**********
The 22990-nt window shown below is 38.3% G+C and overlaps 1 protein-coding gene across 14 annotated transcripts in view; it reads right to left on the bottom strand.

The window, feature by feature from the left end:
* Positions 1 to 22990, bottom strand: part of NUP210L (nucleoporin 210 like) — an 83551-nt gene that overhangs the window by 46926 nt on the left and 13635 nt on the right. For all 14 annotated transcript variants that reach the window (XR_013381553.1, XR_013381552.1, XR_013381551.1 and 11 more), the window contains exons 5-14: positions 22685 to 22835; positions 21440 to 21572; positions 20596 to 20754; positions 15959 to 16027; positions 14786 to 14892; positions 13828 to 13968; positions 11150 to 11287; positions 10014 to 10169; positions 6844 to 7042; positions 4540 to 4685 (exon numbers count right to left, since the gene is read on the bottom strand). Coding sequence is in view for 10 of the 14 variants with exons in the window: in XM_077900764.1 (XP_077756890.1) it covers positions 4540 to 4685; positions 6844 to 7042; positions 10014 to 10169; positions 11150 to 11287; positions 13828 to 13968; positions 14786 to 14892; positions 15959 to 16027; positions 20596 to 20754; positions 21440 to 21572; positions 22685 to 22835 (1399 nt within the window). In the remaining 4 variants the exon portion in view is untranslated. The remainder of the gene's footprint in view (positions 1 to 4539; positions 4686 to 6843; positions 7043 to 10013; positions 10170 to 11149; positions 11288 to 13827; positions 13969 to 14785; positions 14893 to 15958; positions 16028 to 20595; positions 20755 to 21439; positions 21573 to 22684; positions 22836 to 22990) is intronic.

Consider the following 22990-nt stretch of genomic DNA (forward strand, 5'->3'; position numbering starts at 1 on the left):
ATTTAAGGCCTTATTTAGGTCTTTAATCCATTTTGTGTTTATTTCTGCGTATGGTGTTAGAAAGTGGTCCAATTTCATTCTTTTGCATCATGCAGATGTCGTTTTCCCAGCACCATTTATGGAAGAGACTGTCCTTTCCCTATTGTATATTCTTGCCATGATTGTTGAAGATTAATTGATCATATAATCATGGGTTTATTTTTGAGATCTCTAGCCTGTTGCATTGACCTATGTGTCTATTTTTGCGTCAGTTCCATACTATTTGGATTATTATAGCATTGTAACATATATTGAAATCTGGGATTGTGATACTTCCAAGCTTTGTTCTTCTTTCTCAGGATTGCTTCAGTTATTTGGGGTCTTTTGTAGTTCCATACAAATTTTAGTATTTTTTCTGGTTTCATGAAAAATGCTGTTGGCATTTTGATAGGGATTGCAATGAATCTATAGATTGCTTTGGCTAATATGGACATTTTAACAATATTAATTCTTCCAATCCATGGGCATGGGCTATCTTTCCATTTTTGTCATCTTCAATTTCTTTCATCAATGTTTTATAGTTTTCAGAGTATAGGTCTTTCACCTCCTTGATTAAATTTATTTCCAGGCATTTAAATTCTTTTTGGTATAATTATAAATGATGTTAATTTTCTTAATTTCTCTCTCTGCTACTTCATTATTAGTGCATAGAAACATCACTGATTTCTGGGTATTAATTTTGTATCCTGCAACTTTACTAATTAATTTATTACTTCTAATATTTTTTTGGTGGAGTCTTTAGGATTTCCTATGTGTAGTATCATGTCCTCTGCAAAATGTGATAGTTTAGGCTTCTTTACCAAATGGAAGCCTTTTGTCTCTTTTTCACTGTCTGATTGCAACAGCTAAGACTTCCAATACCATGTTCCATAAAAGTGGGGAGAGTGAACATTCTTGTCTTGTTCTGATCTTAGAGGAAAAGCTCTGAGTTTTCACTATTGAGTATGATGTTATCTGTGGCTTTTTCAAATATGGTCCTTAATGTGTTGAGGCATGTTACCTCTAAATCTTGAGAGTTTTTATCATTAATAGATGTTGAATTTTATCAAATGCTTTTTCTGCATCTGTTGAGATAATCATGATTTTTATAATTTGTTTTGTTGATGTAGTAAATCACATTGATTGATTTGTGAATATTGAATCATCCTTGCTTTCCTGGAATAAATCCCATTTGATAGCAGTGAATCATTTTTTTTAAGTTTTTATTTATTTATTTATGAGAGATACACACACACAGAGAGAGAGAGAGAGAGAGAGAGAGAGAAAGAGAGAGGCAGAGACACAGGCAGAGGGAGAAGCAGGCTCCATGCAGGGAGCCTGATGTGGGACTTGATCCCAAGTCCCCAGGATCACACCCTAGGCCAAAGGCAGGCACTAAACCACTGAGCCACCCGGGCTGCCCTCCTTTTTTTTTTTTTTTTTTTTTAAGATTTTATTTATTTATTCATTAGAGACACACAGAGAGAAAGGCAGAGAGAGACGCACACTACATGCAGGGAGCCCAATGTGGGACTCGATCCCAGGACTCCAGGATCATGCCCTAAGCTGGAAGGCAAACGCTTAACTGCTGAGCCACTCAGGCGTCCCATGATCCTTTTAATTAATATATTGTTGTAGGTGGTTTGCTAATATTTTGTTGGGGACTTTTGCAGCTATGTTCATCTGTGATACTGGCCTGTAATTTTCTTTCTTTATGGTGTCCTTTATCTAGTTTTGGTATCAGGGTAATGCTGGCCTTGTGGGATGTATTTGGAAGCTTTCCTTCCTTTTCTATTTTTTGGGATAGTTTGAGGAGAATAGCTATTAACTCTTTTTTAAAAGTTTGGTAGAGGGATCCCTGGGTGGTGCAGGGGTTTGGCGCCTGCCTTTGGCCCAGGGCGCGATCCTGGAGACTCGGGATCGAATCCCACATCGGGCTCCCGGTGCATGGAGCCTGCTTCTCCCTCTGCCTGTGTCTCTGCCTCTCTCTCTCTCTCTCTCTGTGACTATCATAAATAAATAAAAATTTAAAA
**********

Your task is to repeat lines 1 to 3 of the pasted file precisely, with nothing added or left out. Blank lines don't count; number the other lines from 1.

The 22990-nt window shown below is 38.3% G+C and overlaps 1 protein-coding gene across 14 annotated transcripts in view; it reads right to left on the bottom strand.

The window, feature by feature from the left end:
* Positions 1 to 22990, bottom strand: part of NUP210L (nucleoporin 210 like) — an 83551-nt gene that overhangs the window by 46926 nt on the left and 13635 nt on the right. For all 14 annotated transcript variants that reach the window (XR_013381553.1, XR_013381552.1, XR_013381551.1 and 11 more), the window contains exons 5-14: positions 22685 to 22835; positions 21440 to 21572; positions 20596 to 20754; positions 15959 to 16027; positions 14786 to 14892; positions 13828 to 13968; positions 11150 to 11287; positions 10014 to 10169; positions 6844 to 7042; positions 4540 to 4685 (exon numbers count right to left, since the gene is read on the bottom strand). Coding sequence is in view for 10 of the 14 variants with exons in the window: in XM_077900764.1 (XP_077756890.1) it covers positions 4540 to 4685; positions 6844 to 7042; positions 10014 to 10169; positions 11150 to 11287; positions 13828 to 13968; positions 14786 to 14892; positions 15959 to 16027; positions 20596 to 20754; positions 21440 to 21572; positions 22685 to 22835 (1399 nt within the window). In the remaining 4 variants the exon portion in view is untranslated. The remainder of the gene's footprint in view (positions 1 to 4539; positions 4686 to 6843; positions 7043 to 10013; positions 10170 to 11149; positions 11288 to 13827; positions 13969 to 14785; positions 14893 to 15958; positions 16028 to 20595; positions 20755 to 21439; positions 21573 to 22684; positions 22836 to 22990) is intronic.